Texas Halts Review of Voter Rolls in Lawsuit Settlement
Texas will pay $450,000 in costs and legal fees as part of a settlement reached with civil rights groups, which sued the state following its botched review of the citizenship status of those on its voter rolls.
In January, the state released a list of nearly 100,000 registered voters that the secretary of state's office considered to be potential noncitizens, of which 58,000 were said to have voted illegally in one or more elections. The review was part of an attempt to purge those registered voters from its rolls.
Election officials later backtracked on the data, admitting at least 20,000 people flagged as noncitizens were naturalized citizens. As part of the settlement, state election officials agreed to end their search of noncitizen registered voters and the planned purge of its voter rolls.
"After months of litigation, the state has finally agreed to do what we've demanded from the start — a complete withdrawal of the flawed and discriminatory voter purge list, bringing this failed experiment in voter suppression to an end," Andre Segura, legal director for the American Civil Liberties Union of Texas, said in a statement. "The right to vote is sacrosanct, and no eligible voter should have to worry about losing that right."
The Federal Election Commission has once again punted on establishing rules for identifying who is sponsoring online political advertisements. Thursday marked the fourth consecutive meeting in which the topic fell to the wayside without a clear path forward.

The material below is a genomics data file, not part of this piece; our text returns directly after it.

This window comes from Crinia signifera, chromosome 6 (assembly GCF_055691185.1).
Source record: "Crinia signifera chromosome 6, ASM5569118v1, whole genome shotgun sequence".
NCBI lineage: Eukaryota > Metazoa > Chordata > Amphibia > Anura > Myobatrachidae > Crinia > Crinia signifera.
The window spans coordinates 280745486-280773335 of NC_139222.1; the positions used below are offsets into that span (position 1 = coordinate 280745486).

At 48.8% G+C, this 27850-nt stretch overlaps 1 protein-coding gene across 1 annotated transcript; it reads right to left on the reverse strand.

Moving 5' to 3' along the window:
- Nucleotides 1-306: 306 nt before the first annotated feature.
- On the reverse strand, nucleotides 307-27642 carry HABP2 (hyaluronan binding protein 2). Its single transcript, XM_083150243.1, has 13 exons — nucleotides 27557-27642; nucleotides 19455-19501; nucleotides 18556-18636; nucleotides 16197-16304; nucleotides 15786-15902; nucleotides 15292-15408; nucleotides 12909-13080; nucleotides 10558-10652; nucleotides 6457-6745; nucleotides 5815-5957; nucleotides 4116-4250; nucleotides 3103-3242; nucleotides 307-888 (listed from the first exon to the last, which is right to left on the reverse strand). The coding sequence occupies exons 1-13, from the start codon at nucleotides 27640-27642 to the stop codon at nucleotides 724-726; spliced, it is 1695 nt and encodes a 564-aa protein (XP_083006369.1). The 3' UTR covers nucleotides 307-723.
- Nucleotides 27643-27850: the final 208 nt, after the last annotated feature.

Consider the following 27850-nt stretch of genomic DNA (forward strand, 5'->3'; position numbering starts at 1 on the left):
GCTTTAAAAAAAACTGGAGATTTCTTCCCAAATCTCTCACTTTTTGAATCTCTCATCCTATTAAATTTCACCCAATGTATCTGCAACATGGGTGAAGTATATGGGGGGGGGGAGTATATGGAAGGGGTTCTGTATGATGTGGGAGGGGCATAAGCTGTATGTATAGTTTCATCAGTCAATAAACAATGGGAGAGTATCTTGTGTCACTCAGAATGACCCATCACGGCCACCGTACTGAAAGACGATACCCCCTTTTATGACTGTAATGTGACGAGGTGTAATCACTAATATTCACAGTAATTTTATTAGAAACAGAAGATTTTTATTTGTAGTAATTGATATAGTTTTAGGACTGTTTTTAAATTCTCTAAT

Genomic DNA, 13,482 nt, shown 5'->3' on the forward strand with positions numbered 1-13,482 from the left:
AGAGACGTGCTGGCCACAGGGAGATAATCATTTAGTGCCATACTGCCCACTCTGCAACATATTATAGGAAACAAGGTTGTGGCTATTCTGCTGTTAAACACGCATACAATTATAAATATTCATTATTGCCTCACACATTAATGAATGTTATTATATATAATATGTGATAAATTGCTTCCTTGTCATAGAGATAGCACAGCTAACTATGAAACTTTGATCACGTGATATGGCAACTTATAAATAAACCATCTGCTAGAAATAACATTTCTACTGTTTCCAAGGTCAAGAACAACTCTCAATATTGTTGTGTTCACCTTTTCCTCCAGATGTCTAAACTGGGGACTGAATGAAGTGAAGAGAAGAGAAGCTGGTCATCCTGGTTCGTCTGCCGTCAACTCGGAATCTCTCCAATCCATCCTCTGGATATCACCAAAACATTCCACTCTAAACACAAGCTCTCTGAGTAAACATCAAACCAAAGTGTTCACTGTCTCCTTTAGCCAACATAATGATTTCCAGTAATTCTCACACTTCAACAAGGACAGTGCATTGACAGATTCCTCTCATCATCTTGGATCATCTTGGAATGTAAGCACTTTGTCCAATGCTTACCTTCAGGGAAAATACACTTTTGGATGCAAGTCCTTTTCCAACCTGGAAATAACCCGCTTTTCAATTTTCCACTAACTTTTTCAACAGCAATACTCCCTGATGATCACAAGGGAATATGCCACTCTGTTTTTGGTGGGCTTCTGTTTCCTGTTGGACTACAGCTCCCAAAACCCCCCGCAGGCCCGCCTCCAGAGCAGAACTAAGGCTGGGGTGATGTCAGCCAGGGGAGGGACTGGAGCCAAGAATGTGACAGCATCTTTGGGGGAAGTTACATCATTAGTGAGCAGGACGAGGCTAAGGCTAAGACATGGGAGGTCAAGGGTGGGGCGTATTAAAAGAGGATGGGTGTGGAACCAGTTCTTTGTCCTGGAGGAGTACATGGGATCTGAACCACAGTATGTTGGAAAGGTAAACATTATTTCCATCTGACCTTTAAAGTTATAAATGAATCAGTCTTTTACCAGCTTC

FEC Chairwoman Ellen Weintraub revived debate on the topic in June when she introduced a proposal on how to regulate online political ads. In her proposal, she said the growing threat of misinformation meant that requiring transparency for political ads was "a small but necessary step."
Vice Chairman Matthew Petersen and Commissioner Caroline Hunter put forth their own proposal soon after Weintraub, but the commissioners have failed to find any middle ground. At Thursday's meeting, a decision on the agenda item was pushed off to a later date.
Weintraub's proposal says the funding source should be clearly visible on the face of the ad, with some allowance for abbreviations. But Petersen and Hunter want to allow more flexibility for tiny ads that cannot accommodate these disclaimers due to space.
The California Supreme Court is fast-tracking its review of a challenge to a new law that would require President Trump to make public his tax returns in order to get on the state's ballot for the 2020 election.
A lawsuit seeking to block implementation of the law was filed August 6 by the California Republican Party against Secretary of State Alex Padilla. It claims the law violates California's constitution.
Two other challenges, one filed by Trump's personal lawyers, are pending in federal court.